The interesting part was that when I decide to leave the startup was that I figured out if I am going to try very hard to succeed, staying in corporate IT is more guaranteed than staying with the startup.

  16. displeased: kevin is right, changing career is not as easy as it seems. I would say finance ppl who made it paid it with their blood and sweat.

    most often then not, we only see their results but not the process of how they did it

  17. not all people in finance suffer the way it’s described above. and they make quite a lot of money too. junior managers and senior business analysts in middle office and back office of big foreign banks mostly make 100k upwards. they don’t suffer health problems, get to enjoy work life balance, run marathons etc.

  18. financial slave: that is about the most horrible story i’ve ever heard, period. if it’s true how does people like this MD live with themselves everyday? do they treat their family and friends the same – as convenient parts?
    it must be a horrible horrible existence, no matter what money they are getting.
    i really hope you can get out of there as soon as possible.
    leave before the place sucks your soul dry.

  19. Thanks everyone for your invaluable advice. I have decided to embark on the journey to hell….soon. Hopefully, i will be able to post a msg here in 2-3 yrs time saying that i have done it!

  20. displeased: Good luck!!

    The selection process between front office and middle/back office banking jobs are totally different.

    no point changing careers to move into non front office roles, if you’re doing it for $$. the payout there is pretty much inline with the other industry.

    front office roles pays better so as to compensate for the loss of family time, stress, risk, instability

  21. displeased: you are obviously very determined to go ahead with it so i just want to sincerely wish you the best of luck. must say i’m really impressed by your courage and drive.
    be the best that you can be and hope that you emerge with a better life(not just salary wise) on the other side.

  22. Hi all,

    can give some advice to me?

    I’m 28. NUS engineering grad. Female.

    Had been an insurance agent since 2004.

    Been thinking of a gd career switch that can match my current income of around $5k a month.

    But with no experience… what are the areas that i can fill in?

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  26. basically I have to manage multi-million dollar systems and projects, ensuring that they run smoothly, finding innovative ways to use technology to solve problems, etc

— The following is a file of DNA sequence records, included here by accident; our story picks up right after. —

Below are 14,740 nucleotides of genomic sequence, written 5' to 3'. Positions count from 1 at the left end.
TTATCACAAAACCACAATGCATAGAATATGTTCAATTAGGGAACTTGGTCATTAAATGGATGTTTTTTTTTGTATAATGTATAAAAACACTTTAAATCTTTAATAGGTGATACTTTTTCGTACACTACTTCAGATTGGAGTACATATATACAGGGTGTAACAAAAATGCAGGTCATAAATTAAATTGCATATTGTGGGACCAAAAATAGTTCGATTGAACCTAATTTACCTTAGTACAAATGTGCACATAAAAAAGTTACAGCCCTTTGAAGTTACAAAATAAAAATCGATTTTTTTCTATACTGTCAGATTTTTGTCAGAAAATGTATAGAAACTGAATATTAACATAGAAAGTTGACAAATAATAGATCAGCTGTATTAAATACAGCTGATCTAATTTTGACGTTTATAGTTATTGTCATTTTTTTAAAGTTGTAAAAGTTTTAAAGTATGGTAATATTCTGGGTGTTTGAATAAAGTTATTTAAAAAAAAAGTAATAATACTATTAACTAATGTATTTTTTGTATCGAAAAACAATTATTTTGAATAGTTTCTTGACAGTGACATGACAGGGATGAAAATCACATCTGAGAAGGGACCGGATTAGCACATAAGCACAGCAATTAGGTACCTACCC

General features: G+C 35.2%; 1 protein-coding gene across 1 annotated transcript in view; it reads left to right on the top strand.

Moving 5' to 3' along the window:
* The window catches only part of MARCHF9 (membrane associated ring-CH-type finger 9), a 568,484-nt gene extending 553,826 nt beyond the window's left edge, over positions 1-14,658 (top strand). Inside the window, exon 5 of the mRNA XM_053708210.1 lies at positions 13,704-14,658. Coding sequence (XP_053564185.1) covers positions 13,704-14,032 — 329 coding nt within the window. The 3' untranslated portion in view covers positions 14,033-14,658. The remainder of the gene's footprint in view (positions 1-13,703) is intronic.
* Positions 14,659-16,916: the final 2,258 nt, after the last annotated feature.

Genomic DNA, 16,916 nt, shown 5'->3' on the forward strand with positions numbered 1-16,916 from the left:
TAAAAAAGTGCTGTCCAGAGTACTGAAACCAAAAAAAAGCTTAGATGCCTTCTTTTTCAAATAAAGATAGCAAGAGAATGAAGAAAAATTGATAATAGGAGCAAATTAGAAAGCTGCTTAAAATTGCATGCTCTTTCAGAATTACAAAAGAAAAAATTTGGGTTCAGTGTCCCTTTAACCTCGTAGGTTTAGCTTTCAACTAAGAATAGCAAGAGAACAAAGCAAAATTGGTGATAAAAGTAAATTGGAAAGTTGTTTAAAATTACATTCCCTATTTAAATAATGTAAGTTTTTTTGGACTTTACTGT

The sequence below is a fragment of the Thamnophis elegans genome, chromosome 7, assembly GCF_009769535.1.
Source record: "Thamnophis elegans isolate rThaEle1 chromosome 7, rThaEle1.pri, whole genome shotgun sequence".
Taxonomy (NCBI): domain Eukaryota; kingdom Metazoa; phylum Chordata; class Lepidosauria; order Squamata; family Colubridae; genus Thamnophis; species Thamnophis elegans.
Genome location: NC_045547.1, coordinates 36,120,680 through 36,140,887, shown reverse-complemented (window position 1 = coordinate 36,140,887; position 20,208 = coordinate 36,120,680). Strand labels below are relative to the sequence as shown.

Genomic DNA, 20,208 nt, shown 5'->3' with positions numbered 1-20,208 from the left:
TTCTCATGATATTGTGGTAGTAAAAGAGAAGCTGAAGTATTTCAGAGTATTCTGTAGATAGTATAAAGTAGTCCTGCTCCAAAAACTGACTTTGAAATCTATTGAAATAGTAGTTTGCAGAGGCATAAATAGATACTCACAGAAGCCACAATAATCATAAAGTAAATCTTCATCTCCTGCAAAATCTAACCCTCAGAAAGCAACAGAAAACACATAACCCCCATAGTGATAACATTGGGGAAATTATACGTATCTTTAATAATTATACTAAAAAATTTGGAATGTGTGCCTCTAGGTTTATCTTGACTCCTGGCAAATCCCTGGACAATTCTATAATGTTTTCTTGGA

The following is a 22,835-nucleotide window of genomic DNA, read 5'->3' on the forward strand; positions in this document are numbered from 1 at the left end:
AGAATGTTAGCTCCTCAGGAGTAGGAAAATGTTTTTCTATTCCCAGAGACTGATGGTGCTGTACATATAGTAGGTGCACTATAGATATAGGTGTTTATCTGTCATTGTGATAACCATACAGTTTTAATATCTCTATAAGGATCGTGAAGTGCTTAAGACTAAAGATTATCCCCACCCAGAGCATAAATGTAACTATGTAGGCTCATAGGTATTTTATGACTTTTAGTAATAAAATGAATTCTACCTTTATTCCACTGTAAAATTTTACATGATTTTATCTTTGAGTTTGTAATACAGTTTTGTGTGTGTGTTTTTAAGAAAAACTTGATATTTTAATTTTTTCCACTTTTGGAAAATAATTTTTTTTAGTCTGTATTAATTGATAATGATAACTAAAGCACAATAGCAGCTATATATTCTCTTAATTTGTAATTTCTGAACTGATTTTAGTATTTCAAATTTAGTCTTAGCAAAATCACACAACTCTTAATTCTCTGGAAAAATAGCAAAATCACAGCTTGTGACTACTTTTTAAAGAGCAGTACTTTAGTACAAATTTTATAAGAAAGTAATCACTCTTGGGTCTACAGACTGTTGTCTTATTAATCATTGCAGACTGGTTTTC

27. in that case, you sound underpaid.

    your scope sounds like what my boss does and the salary range for his position is 15-20k

  28. to technie: Huh? come on. He is only 34 yrs old and earning more than 12k a month. I’m pretty sure he is already way ahead of most IT professionals at any age. Give him a few more years and he’ll properly surpass your boss.
    Anyway…Happy Lunar New Year everyone!

  29. middleclass: i am doing more of a scope comparison without considering the age. Age wise, there is no doubt that he is doing very well but scope wise, he could have been paid more in my company.

  30. to technie: Scope is not everything. Experience matters too. Theoretically, if he had another 5 more years experience doing the same thing, the company would have paid him more in the same job. It is a cost vs. efficiency tradeoff.

    And to re-iterate points I made earlier in my comments. Luck plays a significant part too. I think regional IT manager can typically make above $100K, but some may be well in excess of $300K and some are always stuck near the $100K.

  31. to technie: please don’t get offended since we are all sharing opinions here. Personally i just find it hard to say that a 34 yrs old earning more than 12k a month underpaid. Even though i know there are a lot of successful people around earning lots more. To me he is already way ahead of most people in Singapore regardless of scope of work, age or profession etc.
    Also keep in mind that it takes more than just a few sentence to define someone’s work. Not to mention that market value is relative and quite subjective to every employers. Or another perspective is that your boss is overpaid.
    Anyway personally i think it’s more important that you should be happy doing what you love everyday. But again that’s just me.

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  33. to highflyer: you just insulted too many people. earning a decent amount depends on a person’s capability, and one can approximate “decent amount” with the median numbers in my opinion. but anything beyond a decent amount depends on opportunities and luck. don’t be too happy that you’re lucky at this point in your life.